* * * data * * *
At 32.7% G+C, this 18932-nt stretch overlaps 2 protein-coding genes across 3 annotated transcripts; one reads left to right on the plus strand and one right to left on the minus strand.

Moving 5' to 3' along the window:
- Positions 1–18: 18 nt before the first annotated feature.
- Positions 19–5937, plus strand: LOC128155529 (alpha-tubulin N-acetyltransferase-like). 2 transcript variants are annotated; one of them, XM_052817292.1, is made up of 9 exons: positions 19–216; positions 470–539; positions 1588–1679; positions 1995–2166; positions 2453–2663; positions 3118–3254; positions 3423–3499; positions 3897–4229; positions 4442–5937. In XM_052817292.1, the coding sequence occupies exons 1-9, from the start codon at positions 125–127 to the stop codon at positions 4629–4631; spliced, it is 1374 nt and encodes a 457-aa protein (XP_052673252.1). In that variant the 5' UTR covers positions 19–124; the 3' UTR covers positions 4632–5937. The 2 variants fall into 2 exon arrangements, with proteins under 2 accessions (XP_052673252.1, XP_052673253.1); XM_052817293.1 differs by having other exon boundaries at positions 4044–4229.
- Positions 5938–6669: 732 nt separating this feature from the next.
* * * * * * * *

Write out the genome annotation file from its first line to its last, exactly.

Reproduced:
At 32.7% G+C, this 18932-nt stretch overlaps 2 protein-coding genes across 3 annotated transcripts; one reads left to right on the plus strand and one right to left on the minus strand.

Moving 5' to 3' along the window:
- Positions 1–18: 18 nt before the first annotated feature.
- Positions 19–5937, plus strand: LOC128155529 (alpha-tubulin N-acetyltransferase-like). 2 transcript variants are annotated; one of them, XM_052817292.1, is made up of 9 exons: positions 19–216; positions 470–539; positions 1588–1679; positions 1995–2166; positions 2453–2663; positions 3118–3254; positions 3423–3499; positions 3897–4229; positions 4442–5937. In XM_052817292.1, the coding sequence occupies exons 1-9, from the start codon at positions 125–127 to the stop codon at positions 4629–4631; spliced, it is 1374 nt and encodes a 457-aa protein (XP_052673252.1). In that variant the 5' UTR covers positions 19–124; the 3' UTR covers positions 4632–5937. The 2 variants fall into 2 exon arrangements, with proteins under 2 accessions (XP_052673252.1, XP_052673253.1); XM_052817293.1 differs by having other exon boundaries at positions 4044–4229.
- Positions 5938–6669: 732 nt separating this feature from the next.